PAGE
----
Roasted Carrots, Parsnips and Daikon Radishes

Published on September 8, 2018

Some notes on roasting vegetables…
Roasted vegetables are a wonderful sweet and savory taste experience. After trying many different combinations of vegetables, I’ve found that the trick to mastering roasting is for each vegetable to be cut to the right size so they will be tender at the same time and not having to keep them all cooking because one is not tender yet. After some experimenting, I found that daikon radishes (white and purple and probably green too), parsnips, carrots and sweet potatoes all consistently cook fine when cut no more than an inch by a half and inch. Beets, rutabagas, kohlrabi and turnips are the ones that need to be cut no more than a half an inch. If it all goes right, the onions are slightly caramelized and all the vegetables come out sweet with only a hint of the naturally bitter undertone left in the vegetables that have them.

Doing vegetables this way is really fun and goes along side lamb or beef roasts or burgers, barbecued steak, roasted chicken or turkey and scrambled eggs — just about everything. Ideally, they need to be eaten right away.

I’ll be posting a series of combinations of roasted vegetables and will be putting this introduction with each of them hoping it will help everyone become successful at these really delicious and pretty side dishes.

Roasted Carrots, Parsnips and Radishes

Ingredients

The amounts of each of the cut up vegetables will vary depending on the size you buy. A total of 6 cups of vegetables, plus the onions, works well for an 18 by 13 sheet pan.

Instructions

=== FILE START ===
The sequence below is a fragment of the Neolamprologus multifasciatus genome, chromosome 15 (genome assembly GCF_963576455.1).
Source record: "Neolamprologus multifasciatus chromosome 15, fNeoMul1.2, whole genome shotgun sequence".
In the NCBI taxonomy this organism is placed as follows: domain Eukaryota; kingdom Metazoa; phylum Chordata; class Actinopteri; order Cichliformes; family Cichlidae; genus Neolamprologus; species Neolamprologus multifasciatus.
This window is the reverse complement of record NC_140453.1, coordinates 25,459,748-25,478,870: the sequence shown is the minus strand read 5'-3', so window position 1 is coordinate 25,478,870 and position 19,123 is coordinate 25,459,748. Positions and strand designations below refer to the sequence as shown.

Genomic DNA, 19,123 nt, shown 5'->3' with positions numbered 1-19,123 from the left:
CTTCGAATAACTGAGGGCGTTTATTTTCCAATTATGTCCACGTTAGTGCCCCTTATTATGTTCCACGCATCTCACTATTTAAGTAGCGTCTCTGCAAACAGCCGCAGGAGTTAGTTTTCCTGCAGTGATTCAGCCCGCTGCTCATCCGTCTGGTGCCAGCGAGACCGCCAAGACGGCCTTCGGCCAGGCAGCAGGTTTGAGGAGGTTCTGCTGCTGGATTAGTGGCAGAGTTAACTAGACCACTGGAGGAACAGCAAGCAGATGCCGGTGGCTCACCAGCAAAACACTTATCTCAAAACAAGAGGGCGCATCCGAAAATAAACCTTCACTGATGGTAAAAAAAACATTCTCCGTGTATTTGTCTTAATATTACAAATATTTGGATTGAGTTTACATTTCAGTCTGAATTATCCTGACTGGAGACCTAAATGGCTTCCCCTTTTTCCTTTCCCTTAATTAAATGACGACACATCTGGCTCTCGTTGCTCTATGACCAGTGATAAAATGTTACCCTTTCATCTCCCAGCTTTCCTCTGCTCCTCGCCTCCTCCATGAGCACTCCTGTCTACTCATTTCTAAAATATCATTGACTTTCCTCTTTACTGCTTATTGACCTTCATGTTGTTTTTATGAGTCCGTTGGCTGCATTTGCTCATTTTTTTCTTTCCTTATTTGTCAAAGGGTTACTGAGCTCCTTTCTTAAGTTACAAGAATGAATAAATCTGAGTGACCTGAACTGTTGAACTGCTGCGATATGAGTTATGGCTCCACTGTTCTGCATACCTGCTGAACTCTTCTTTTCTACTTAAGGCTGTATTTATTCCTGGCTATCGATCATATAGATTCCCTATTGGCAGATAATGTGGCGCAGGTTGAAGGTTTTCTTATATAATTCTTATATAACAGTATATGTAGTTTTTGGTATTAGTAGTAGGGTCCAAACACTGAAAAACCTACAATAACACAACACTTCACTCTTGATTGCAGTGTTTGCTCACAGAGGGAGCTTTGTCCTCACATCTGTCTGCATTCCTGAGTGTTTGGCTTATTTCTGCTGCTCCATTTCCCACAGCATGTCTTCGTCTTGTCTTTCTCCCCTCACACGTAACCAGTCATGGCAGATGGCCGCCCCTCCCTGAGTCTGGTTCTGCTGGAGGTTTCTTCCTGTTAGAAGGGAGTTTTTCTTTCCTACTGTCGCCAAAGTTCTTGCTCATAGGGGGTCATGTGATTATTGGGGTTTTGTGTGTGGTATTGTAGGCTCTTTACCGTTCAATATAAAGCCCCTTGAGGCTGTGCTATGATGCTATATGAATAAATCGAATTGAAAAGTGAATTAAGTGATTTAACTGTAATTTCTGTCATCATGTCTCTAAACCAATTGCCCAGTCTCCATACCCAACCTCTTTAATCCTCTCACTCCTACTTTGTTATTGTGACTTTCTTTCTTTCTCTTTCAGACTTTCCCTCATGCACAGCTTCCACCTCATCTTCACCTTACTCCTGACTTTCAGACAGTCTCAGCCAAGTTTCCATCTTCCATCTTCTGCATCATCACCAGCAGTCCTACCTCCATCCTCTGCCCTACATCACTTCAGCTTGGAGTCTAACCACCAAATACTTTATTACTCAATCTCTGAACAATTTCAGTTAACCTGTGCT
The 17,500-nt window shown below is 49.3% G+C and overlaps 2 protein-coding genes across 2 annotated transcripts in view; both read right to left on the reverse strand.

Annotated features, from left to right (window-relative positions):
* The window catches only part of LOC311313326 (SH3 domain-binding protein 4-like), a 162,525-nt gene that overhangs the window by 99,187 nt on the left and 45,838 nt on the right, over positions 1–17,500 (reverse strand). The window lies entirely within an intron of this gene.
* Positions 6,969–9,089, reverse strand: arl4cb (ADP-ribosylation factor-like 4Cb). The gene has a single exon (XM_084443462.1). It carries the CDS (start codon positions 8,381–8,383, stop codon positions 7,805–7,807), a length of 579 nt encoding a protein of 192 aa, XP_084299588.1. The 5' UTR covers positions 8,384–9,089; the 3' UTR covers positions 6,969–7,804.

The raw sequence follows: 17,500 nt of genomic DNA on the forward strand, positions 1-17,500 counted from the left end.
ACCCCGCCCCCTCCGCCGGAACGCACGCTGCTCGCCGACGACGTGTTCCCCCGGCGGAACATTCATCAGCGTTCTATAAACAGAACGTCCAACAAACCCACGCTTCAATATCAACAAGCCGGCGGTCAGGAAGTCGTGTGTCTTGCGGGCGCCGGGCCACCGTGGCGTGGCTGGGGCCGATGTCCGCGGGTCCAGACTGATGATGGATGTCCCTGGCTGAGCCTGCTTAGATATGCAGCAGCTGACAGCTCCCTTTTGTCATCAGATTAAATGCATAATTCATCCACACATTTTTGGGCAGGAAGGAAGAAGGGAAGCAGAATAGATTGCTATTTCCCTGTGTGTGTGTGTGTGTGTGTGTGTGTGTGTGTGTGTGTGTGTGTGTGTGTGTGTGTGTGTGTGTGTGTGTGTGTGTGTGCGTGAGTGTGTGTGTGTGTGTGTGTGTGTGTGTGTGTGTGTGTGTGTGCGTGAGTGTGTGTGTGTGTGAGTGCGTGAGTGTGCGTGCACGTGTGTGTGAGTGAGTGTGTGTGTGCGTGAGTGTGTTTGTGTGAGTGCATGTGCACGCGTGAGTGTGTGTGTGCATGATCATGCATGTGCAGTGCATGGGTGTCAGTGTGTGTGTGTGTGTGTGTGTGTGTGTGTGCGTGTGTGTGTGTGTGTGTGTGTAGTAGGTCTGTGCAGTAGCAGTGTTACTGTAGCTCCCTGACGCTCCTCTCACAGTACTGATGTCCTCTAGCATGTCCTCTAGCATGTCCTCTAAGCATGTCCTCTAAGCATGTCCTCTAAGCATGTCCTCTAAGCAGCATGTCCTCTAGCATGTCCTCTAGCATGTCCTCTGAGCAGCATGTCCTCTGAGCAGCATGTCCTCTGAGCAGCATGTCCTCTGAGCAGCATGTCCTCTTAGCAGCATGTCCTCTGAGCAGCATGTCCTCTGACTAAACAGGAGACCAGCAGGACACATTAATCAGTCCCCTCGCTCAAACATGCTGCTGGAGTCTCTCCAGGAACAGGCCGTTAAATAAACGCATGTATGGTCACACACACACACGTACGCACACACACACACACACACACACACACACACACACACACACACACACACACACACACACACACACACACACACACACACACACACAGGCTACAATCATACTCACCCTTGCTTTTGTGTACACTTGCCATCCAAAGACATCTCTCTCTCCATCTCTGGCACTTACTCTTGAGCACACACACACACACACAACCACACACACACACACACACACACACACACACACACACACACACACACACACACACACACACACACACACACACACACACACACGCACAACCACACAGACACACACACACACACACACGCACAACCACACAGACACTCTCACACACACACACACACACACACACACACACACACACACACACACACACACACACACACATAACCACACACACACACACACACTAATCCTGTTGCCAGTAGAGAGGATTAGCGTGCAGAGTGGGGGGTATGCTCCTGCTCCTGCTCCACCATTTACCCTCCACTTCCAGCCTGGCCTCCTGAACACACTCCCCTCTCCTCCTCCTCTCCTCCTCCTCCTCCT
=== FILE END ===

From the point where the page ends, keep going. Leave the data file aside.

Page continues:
Place the onion wedges in a small bowl and sprinkle with 1 1/2 – 2 tablespoons of oil depending on the size of the onion and mix with your fingers to coat all the pieces with oil. Place the remaining vegetables and oregano in a larger bowl and drizzle the remaining oil over them, spreading the oil over all the vegetables using your fingers. Spread the onions on a parchment lined sheet pan. Pour the vegetables over the onions and stir them in spreading them evenly over the pan. Sprinkle with salt. Return to oven. You’ll be roasting them anywhere from 30 to 45 minutes depending on the size you’ve cut them and the tenderness of the vegetable.

Begin checking for tenderness at 30 minutes. I’ve found that the best way to do this is by sticking a fork in each kind of vegetable and tasting them. When I think they are done, I give them an additional 5 to 10 minutes keeping an eye on them so they don’t burn. There’s a point where the onions have slightly caramelized and the vegetables have the wonderful roasted texture that is the ideal.














Photo by John Haslam
Photo by Salim Virji